Social Decision Making / Problem Solving Program

Elementary SELect Program

Program Design and Implementation Support

The Social Decision Making/Problem Solving program covers approximately 30 topics each year designed to develop self-control, social awareness, and effective decision-making skills. The program contains separate sets of lessons each year for kindergarten through eighth grade. Sessions follow a structure that includes an introduction to the topic, modeling of the skill, opportunities for practice, reflection and discussion, and suggestions for practice beyond the structured lesson. Also included are tips for teachers to support effective pedagogy and instructional practices to promote social and emotional learning, as well as strategies for integrating new skills and concepts into core academic subject areas. The program provides frequent take-home activities and supplementary books for parents on the importance of social and emotional development. The program manual includes a section for frequently asked questions that address cultural relevance. Occasional suggestions for remaining sensitive to and aware of various cultures and ethnicities are included throughout the lessons. Initial training for the program typically lasts one to three days and is not required. The Social Decision Making/Problem Solving program offers a train-the-trainer system to support sustainability.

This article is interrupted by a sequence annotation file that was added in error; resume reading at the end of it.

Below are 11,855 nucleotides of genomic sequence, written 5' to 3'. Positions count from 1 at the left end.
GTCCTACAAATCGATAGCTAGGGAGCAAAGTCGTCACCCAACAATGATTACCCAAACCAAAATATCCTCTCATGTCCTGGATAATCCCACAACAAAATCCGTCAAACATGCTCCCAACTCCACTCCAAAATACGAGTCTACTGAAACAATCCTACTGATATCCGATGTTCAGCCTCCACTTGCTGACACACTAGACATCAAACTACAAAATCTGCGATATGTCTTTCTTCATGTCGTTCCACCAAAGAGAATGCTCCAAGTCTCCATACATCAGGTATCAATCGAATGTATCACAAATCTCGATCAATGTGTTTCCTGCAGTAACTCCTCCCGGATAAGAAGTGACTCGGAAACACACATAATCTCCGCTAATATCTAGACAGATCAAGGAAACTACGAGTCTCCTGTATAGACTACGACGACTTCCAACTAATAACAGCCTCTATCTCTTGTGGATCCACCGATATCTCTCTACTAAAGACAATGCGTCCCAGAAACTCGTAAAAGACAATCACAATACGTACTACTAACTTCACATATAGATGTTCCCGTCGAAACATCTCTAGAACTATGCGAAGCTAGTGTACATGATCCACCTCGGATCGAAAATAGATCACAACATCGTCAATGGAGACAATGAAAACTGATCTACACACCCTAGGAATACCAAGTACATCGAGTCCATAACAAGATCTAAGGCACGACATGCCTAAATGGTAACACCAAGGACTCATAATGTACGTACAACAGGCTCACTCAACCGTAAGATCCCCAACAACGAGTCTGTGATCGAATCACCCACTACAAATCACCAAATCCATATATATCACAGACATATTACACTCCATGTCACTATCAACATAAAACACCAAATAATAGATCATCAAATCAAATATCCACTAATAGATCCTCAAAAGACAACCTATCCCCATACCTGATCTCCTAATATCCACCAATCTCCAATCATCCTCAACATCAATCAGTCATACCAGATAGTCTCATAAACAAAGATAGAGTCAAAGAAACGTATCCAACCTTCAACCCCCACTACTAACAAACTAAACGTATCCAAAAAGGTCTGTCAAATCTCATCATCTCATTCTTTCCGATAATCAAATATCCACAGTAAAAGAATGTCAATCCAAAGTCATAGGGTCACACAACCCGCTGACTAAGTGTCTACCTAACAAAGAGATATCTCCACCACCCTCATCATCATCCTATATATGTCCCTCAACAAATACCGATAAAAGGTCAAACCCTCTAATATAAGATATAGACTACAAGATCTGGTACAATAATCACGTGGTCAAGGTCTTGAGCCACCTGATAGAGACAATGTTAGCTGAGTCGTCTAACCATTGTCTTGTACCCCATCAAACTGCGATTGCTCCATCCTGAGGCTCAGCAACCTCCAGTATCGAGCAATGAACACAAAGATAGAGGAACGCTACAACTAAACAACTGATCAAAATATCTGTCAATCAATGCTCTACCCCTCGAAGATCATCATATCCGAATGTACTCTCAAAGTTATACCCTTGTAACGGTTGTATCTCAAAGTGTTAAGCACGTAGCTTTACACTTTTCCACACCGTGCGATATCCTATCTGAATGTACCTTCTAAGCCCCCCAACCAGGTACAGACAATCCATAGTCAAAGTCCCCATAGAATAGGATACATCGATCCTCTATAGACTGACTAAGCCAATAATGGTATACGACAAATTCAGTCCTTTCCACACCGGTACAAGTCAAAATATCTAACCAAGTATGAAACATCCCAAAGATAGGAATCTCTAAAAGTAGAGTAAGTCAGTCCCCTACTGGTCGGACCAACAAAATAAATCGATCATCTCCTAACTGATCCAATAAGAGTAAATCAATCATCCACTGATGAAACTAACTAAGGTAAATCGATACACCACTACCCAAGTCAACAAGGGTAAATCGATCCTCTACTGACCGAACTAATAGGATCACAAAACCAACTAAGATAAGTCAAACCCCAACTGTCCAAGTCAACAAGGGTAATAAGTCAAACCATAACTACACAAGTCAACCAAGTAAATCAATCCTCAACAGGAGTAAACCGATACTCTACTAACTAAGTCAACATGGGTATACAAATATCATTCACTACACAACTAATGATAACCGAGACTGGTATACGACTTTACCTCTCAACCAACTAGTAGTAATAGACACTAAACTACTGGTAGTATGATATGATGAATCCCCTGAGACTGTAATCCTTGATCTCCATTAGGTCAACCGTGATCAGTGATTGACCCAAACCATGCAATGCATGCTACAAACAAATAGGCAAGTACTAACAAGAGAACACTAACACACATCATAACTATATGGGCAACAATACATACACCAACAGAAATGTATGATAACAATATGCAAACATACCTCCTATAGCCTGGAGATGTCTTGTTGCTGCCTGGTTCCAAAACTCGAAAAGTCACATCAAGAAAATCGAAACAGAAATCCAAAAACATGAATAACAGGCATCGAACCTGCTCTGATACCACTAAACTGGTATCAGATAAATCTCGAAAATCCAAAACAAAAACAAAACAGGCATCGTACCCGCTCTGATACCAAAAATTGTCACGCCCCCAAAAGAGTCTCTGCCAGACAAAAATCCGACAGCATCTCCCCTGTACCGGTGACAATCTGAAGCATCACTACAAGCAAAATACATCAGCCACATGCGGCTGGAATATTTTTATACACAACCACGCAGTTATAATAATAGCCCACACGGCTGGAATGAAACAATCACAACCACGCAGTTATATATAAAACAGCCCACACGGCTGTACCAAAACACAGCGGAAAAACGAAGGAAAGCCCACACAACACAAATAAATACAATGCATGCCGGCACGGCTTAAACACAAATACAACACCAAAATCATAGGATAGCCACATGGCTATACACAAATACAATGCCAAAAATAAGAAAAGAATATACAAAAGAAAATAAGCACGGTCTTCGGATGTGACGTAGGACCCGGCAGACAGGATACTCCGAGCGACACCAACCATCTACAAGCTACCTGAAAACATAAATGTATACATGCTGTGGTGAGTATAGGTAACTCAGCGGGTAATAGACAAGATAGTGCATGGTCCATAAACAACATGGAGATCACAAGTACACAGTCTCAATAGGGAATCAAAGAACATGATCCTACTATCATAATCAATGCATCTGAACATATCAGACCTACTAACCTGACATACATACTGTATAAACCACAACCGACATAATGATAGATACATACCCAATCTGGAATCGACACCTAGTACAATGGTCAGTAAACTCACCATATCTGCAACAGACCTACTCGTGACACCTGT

Evidence of Effectiveness

Social Decision Making/Problem Solving has been evaluated in two small (e.g., n=158) quasi-experimental studies. Students were followed over a period of five to six years.

Elias, M. J., Gara, M. A., Schuyler, T. F., Branden-Muller, L. R., & Sayette, M. A. (1991). The promotion of social competence: Longitudinal study of a preventive school-based program. American Journal of Orthopsychiatry, 61(3), 409-417.
Elias, M. J., Gara, M., Ubriaco, M., & Rothbaum, P. A. (1986). Impact of a preventive social problem solving intervention on children’s coping with middle-school stressors. American Journal of Community Psychology, 14(3), 259-275.